Australia’s biotech industry group AusBiotech was among those cheering Prime Minister Malcolm Turnbull’s government in December after it announced a National Innovation and Sciences Agenda (NISA) designed to position Down Under as a leader in biotech and other technologies. NISA’s provisions included a A$250 million ($181 million) Biomedical Translation Fund designed to stimulate more commercialization of new technologies, and increased tax incentives to stoke more startup investment. But as NISA’s website notes, Australia’s government is in caretaker mode pending the outcome of the July 2 federal election, in which a Liberal/National coalition led by Turnbull faces the Labor party led by Bill Shorten. The industry had been hoping that NISA can help lift the country above the middle of the Asian pack in biotech: Australia is fourth in jobs (more than 45,000 as of March 2016 according to AusBiotech) fifth in patents (5,930 list at least one Australian inventor, according to WIPO), and sixth in both companies (more than 400) and R&D (about $23.084 billion in 2013, according to OECD). The land once called “the Lucky Country” could use some more of that luck in IPOs, where it ranks lowest at seventh ($88 million by five companies since 2015).
Taiwan’s new president Tsai Ing-wen has identified biotechnology among five sectors she is committed to expanding through government and private activity. Tsai is better versed in the industry than most national leaders, having previously been chair of home-grown TaiMed Biologics. Among her challenges as president will be further building Taiwan’s biopharma industry. The country this year will launch its BioEconomy Plan, aimed at growing the bioindustry to NT$3 trillion (US$92.1 billion) by 2020. The Plan will supplant the National Research Program for Biopharmaceuticals, created “to develop new therapeutics for disease prevention, diagnosis, and treatment” through increased commercialization and a network of incubators. That emphasis on commercialization helps explain why Taiwan ranks highest in companies (third) with 850, of which 500 are biotechs and the rest, pharmas as of 2014. Taiwan is also third in IPOs since 2015 thanks to the $316 million raised by a single company, API/ injection drug manufacturer Pharmally International Holding. Competition from larger neighbors—especially China, which still seeks unification—holds Taiwan to lower ranks on other measures. The country is fifth in R&D ($32.430 billion in 2014, according to OECD), as well as fifth in jobs (37,340 in 2014, consisting of 18,340 biotech and 19,000 pharmaceutical jobs). Taiwan is seventh in patents (637 listing at least one Taiwanese inventor, according to WIPO).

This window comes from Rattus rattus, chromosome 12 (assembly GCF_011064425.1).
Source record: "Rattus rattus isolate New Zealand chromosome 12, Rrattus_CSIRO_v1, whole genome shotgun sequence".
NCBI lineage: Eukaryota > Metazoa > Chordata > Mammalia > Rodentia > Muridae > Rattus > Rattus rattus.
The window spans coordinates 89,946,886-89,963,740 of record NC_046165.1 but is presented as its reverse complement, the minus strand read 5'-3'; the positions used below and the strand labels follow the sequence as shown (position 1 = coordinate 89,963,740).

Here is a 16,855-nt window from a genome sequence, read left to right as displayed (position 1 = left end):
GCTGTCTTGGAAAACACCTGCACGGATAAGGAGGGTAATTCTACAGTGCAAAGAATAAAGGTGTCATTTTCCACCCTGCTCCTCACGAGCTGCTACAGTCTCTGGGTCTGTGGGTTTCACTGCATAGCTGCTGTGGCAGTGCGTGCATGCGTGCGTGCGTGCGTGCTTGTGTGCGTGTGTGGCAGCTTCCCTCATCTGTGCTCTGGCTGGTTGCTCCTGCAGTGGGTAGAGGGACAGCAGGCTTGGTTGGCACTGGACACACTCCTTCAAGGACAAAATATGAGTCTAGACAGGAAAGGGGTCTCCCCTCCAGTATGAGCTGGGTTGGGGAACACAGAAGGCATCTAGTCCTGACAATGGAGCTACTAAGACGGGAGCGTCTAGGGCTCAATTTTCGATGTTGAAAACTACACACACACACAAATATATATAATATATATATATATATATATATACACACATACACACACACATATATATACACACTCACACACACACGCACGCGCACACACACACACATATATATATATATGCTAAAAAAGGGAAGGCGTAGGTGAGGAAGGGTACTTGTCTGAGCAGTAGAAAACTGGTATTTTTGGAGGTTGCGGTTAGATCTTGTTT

#4. South Korea
South Korea has pledged in recent years to build up its biopharma industry. And in April, President Park Geun-hye received some recommendations for fulfilling that promise from the Presidential Advisory Council on Science & Technology. Among its suggestions was government support for more than 100 biotech startups, a move it said would help boost the nation’s share of the global biotech market from the 1.2% recorded in 2025 to 5% by 2025. The panel also urged that President Park’s government create an R&D center tailored to early-stage companies, financial incentives, and programs to help them expand overseas. The business focus is understandable since South Korea’s lower rankings are in number of companies (fourth with approximately 600 in 2014), IPOs (fifth with $201.88 million raised by 12 companies), and jobs (sixth with 35,596 in 2014). The IPO picture was clouded by Samsung’s delay of its initial offering of biosimilar developer Samsung Bioepis stock due to market conditions. Samsung instead plans to take public its biopharmaceutical contract manufacturing affiliate Samsung Biologics, a potential blockbuster IPO that could raise KRW 2 trillion to 3 trillion ($1.68 billion to $2.52 billion). Korea fares better in R&D (third with $72.267 billion in 2014, according to OECD) and especially patents (7,531 listing at least one South Korean inventor, according to WIPO).
India rang out 2015 by unveiling a five-year National Biotechnology Development Strategy, which the government of Prime Minister Narendra Modi hopes will deliver on the long-stated goal of catapulting the sector into a $100 billion industry by 2025. The strategy will focus on healthcare, food/nutrition, clean energy, and education, and will create a Technology Development and Translation network to include 5 new clusters, 40 incubators, 150 tech transfer offices, and 20 “bio-connect” centers to promote academia-industry partnerships. India is also looking to nurture new businesses through the “Startup India” program launched in January. As The Hindu reported back then, officials aim to shrink the 65% of Indian startups that now move out of India, usually to Singapore, due to red tape—and the 90% of funding for Indian startups that now comes from outside the country. India is second in IPOs ($451 million raised by six companies), with a possible seventh IPO emerging this month when news outlets reported the Hyderabad-based API manufacturer Laurus Labs was planning to raise between $148 million and $177.5 million, depending how shares are priced. India is also second in companies (3,000 pharma companies, according to the Pharmaceutical Export Promotion Council and India Brand Equity Foundation, which also lists 800 biotechs); third in patents (7,475 listing at least one Japanese inventor, according to WIPO); and fourth in R&D ($48,063 billion in 2011, according to UNESCO).